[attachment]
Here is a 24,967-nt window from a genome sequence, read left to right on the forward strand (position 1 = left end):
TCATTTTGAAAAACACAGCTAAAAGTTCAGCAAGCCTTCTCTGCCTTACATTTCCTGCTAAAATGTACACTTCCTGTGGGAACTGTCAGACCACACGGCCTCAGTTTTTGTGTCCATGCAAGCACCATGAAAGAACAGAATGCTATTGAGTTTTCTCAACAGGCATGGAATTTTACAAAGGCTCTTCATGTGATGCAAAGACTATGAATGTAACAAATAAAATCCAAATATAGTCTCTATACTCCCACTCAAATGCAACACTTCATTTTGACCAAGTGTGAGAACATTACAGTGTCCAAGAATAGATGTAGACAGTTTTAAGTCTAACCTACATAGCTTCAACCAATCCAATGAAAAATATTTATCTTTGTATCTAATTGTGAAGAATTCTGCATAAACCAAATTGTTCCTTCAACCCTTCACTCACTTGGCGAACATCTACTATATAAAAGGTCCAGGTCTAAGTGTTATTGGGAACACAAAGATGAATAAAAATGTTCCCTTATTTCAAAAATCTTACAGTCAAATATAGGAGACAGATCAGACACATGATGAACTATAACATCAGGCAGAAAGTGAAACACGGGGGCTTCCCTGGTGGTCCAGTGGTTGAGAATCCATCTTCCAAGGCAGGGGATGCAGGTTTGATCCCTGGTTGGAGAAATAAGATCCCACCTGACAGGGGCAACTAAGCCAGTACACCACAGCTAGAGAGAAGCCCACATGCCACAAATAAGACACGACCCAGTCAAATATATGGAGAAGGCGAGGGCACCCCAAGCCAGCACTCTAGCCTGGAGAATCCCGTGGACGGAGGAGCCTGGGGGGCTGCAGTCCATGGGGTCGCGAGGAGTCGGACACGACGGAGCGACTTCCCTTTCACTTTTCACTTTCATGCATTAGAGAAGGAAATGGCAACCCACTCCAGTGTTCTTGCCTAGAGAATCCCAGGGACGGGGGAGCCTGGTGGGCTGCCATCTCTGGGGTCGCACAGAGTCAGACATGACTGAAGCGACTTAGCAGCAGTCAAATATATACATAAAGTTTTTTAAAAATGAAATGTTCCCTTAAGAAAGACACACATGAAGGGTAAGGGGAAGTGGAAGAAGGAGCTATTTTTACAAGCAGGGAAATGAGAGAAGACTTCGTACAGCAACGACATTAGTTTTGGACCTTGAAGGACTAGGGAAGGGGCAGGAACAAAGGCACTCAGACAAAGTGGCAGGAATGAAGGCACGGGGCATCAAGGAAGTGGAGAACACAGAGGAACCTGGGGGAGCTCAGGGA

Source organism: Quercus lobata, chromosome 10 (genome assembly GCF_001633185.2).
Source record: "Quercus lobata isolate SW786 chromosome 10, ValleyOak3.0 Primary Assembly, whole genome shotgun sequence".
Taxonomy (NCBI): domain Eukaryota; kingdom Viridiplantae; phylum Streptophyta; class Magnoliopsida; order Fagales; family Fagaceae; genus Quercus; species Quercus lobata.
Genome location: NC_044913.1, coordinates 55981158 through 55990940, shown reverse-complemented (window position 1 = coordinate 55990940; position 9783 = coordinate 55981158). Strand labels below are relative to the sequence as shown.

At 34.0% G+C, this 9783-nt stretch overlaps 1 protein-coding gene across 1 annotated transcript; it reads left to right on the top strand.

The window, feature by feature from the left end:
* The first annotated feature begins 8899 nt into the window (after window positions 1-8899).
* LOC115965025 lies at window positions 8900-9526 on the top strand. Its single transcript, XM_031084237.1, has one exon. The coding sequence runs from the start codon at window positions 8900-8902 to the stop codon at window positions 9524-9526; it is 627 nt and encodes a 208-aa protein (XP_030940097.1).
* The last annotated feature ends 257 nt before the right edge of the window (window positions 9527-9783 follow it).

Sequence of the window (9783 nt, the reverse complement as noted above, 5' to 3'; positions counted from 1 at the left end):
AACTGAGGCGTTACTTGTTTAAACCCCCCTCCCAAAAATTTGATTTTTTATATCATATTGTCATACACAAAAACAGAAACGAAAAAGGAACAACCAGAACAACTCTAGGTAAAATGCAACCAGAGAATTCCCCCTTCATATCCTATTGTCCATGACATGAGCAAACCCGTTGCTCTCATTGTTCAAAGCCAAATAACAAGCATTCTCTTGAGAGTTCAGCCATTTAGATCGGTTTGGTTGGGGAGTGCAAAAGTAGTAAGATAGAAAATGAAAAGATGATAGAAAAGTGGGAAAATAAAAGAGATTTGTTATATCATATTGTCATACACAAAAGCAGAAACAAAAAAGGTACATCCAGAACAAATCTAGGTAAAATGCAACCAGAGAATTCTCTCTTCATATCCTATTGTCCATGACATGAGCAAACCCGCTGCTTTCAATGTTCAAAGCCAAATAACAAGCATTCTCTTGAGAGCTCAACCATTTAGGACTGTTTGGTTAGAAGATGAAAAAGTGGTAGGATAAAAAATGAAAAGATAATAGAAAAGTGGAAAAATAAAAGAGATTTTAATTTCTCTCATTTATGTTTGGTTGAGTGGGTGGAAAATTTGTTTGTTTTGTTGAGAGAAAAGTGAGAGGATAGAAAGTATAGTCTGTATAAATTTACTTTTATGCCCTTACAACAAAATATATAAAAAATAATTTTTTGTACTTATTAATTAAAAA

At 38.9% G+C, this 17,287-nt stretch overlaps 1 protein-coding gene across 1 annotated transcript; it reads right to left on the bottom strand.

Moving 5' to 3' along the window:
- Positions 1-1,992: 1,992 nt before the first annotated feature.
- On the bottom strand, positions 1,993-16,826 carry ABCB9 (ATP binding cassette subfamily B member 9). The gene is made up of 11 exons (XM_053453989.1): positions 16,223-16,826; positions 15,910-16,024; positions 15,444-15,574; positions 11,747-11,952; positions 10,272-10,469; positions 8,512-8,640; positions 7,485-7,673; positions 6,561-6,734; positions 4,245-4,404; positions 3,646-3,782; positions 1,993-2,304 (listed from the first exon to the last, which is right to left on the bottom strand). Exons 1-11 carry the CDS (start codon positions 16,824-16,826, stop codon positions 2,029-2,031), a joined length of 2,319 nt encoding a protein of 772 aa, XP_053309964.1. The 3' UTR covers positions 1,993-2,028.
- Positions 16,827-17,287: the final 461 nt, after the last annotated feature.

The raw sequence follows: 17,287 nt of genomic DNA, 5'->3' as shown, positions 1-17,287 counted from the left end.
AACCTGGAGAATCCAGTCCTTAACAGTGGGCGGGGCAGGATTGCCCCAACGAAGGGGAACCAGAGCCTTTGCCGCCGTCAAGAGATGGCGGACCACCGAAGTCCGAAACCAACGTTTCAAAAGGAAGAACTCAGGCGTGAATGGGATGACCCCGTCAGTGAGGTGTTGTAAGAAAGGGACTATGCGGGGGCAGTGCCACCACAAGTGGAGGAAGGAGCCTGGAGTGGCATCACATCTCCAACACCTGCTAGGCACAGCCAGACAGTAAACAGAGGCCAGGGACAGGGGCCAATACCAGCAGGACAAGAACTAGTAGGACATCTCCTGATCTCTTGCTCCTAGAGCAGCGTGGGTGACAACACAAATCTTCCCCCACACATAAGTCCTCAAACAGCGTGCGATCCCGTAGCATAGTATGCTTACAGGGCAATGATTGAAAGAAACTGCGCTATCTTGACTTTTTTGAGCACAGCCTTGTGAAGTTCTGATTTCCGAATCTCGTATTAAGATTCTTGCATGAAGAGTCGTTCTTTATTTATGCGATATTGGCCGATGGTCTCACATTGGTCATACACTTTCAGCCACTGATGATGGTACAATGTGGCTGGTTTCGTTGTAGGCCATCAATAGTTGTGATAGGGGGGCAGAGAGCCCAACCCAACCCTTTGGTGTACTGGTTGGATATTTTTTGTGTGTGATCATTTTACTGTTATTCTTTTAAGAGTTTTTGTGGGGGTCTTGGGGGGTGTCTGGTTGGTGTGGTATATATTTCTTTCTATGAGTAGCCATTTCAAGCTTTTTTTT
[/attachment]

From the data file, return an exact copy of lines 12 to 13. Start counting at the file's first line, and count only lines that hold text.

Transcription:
Sequence of the window (9783 nt, the reverse complement as noted above, 5' to 3'; positions counted from 1 at the left end):
AACTGAGGCGTTACTTGTTTAAACCCCCCTCCCAAAAATTTGATTTTTTATATCATATTGTCATACACAAAAACAGAAACGAAAAAGGAACAACCAGAACAACTCTAGGTAAAATGCAACCAGAGAATTCCCCCTTCATATCCTATTGTCCATGACATGAGCAAACCCGTTGCTCTCATTGTTCAAAGCCAAATAACAAGCATTCTCTTGAGAGTTCAGCCATTTAGATCGGTTTGGTTGGGGAGTGCAAAAGTAGTAAGATAGAAAATGAAAAGATGATAGAAAAGTGGGAAAATAAAAGAGATTTGTTATATCATATTGTCATACACAAAAGCAGAAACAAAAAAGGTACATCCAGAACAAATCTAGGTAAAATGCAACCAGAGAATTCTCTCTTCATATCCTATTGTCCATGACATGAGCAAACCCGCTGCTTTCAATGTTCAAAGCCAAATAACAAGCATTCTCTTGAGAGCTCAACCATTTAGGACTGTTTGGTTAGAAGATGAAAAAGTGGTAGGATAAAAAATGAAAAGATAATAGAAAAGTGGAAAAATAAAAGAGATTTTAATTTCTCTCATTTATGTTTGGTTGAGTGGGTGGAAAATTTGTTTGTTTTGTTGAGAGAAAAGTGAGAGGATAGAAAGTATAGTCTGTATAAATTTACTTTTATGCCCTTACAACAAAATATATAAAAAATAATTTTTTGTACTTATTAATTAAAAA